When you hear the word “detox,” you probably get images of pungent vegetable smoothies in your mind. Detoxing isn’t just for your waist line or your complexion, though. A lot of people like to work through a money detox in an effort to get closer to financial freedom. Break bad habits and start to free your life of financial troubles by following these ten steps.
1. Check your credit reports. Every year, you can access all three of your credit reports for free. Go over them to make sure all of your personal and financial information is accurate. If there are any inaccuracies, report the mistakes to the credit bureaus. Sometimes improving your credit score is as simple as pointing out a mistake on your report.
2. If you have debt, odds are that creditors are routinely calling your cell phone. Don’t ignore these phone calls! Instead, talk to them to work out a payment arrangement – you’ll be surprised at how much wiggle room they have with due dates and payment amounts. In the end, most creditors will workout a payment arrangement you can realistically stick with.
3. Resist the urge to sign up for yet another store’s credit card, which will likely come with a much higher APR than a basic credit card. Plus, you’ll be limited to shopping at specific places, when you could possibly find lower prices and better deals elsewhere. If you do put a purchase on a store credit card, try to pay it off as soon as possible.
4. Dedicate time every week to organizing your finances. It’s much easier to maintain everything throughout the year than to have a mess to deal with during tax time. This is especially important if any of your work is freelance, because you’ll have to keep close track of your business expenses.
5. Keep track of what you spend money on and how much you spend. This is a good thing to do even if you have a pretty wide open budget. Knowing how much is going where will help you to think twice before eating lunch out for the fourth time this week or buying another $6 latte tomorrow morning.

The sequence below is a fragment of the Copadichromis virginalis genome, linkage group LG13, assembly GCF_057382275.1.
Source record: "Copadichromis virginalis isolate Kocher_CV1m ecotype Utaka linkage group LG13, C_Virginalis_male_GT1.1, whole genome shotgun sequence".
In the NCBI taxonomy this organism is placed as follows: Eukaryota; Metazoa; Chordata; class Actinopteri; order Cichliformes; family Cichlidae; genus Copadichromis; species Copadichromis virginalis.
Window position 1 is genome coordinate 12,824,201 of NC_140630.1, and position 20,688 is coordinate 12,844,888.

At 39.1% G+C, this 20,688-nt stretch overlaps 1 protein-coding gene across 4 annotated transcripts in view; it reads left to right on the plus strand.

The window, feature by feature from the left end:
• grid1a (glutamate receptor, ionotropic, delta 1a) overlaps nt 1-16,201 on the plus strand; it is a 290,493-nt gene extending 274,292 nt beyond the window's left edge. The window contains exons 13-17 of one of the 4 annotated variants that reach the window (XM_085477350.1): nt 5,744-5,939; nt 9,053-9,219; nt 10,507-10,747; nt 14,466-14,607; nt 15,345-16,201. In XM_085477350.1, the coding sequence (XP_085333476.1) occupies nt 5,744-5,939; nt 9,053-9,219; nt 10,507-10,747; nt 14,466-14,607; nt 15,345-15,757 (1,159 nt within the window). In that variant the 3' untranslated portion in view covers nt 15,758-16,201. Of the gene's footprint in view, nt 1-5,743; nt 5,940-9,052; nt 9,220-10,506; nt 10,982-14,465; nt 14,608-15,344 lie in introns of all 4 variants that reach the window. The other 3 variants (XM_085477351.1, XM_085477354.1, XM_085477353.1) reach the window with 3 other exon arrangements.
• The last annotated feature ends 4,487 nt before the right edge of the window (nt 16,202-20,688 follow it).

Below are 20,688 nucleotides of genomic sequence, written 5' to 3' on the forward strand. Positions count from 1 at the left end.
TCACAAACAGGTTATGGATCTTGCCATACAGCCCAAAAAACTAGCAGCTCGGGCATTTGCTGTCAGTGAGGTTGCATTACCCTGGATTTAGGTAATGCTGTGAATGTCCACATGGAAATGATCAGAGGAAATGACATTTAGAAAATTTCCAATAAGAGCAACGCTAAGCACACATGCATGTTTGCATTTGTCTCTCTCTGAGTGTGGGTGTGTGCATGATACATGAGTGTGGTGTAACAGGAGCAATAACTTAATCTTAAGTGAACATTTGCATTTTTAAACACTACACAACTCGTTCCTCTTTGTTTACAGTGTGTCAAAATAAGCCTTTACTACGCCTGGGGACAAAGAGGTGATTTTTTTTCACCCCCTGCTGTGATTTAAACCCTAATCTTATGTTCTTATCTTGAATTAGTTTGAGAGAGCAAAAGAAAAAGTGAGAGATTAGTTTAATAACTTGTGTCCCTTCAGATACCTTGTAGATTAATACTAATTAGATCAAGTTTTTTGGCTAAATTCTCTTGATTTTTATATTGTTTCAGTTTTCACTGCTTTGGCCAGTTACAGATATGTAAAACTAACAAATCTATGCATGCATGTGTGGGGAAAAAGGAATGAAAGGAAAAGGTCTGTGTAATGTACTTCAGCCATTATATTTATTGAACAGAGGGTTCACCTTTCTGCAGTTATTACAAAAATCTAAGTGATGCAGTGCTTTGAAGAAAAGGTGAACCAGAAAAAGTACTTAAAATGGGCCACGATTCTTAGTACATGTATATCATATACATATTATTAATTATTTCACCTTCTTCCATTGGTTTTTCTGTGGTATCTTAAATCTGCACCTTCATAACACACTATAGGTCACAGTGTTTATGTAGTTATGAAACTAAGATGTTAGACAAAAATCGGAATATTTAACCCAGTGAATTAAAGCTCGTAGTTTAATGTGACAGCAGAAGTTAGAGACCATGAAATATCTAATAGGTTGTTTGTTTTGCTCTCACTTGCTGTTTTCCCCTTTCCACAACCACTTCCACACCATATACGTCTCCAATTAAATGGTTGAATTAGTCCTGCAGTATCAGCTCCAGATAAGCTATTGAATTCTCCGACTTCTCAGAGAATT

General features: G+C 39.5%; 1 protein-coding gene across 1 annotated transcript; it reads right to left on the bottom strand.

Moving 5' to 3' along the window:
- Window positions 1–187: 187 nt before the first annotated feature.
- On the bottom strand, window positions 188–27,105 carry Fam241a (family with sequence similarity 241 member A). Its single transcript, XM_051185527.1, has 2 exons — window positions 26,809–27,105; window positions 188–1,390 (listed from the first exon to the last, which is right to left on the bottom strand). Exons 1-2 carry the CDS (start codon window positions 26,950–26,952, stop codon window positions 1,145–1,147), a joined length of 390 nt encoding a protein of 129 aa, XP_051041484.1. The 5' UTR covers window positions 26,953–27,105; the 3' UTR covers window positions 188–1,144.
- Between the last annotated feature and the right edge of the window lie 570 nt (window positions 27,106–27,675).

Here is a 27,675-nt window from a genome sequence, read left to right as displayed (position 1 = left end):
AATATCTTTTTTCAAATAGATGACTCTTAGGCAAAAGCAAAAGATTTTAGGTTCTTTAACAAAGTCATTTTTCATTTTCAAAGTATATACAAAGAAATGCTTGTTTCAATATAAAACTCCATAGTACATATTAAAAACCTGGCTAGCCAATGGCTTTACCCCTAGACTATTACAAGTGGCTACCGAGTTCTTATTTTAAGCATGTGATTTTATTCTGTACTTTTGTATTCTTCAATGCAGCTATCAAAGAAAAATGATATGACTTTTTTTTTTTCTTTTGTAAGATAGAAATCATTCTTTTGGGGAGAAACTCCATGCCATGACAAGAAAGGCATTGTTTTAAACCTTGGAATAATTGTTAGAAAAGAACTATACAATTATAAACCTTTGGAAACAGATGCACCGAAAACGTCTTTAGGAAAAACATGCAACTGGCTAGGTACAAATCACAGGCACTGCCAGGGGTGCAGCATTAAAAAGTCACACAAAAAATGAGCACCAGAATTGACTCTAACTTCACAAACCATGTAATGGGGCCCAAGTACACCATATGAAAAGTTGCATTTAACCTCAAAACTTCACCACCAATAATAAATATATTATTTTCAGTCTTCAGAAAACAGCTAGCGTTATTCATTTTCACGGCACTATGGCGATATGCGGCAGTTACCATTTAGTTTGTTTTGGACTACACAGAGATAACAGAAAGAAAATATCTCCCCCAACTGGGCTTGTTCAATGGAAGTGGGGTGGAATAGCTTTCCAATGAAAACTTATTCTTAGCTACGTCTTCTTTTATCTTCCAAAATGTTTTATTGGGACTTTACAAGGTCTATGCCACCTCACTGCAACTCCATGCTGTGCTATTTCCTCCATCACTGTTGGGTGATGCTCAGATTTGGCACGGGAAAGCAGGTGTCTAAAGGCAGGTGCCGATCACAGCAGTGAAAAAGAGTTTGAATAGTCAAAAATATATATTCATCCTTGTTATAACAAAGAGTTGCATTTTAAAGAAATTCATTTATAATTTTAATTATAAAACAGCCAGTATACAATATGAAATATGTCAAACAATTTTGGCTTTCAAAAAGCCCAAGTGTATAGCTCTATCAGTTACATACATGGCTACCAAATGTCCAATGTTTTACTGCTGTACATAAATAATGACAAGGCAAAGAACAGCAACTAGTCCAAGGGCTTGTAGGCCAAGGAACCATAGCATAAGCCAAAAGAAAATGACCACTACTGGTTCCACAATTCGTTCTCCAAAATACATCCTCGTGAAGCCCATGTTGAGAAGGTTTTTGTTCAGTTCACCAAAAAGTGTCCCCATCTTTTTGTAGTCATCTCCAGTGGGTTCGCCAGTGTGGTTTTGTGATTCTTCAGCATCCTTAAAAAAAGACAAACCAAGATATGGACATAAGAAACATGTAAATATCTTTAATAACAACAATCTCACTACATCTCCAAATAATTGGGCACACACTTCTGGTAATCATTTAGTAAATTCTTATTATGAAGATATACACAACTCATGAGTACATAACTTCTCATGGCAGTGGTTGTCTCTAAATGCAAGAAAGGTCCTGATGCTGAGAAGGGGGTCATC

6. If you want to purchase a luxury item, wait until you have the cash to do so instead of charging it. Otherwise, a $500 purchase can end up being $1,000 or more by the time you’ve finished paying it off.
7. Avoid impulse buying by following this golden rule: When you want something, tell yourself that if you’re still thinking about it in two weeks, you’ll buy it then. You’ll be surprised at how many items don’t seem as appealing after a little bit of time goes by. Plus, you’ll feel confident when you do end up spending money on the things you truly want.
8. When it comes to savings, abide by the “10-10-10” philosophy. Put 10% of your income in a short-term savings account (vacation, holidays); put 10% in an emergency and necessities account (new car, appliances, home repairs, college); and put 10% in a retirement account.
9. During the holidays, or even around birthdays, buy presents with cash instead of credit cards. You’ll end up spending 20% less than you would otherwise, according to FoxBusiness.com.
10. Automate your finances so that money goes where it needs to before you get a chance to spend it. Set up your bills to automatically deduct from your checking account, get direct deposit so your paycheck never makes its way to your hands and have a certain percentage of money moved into your savings account every month.
About the Author: Rachel Eagan is a professional blogger that shares financial advice and information to consumers. She writes for TitleMax, a title loan company that provides no credit checks car title loans and title pawns.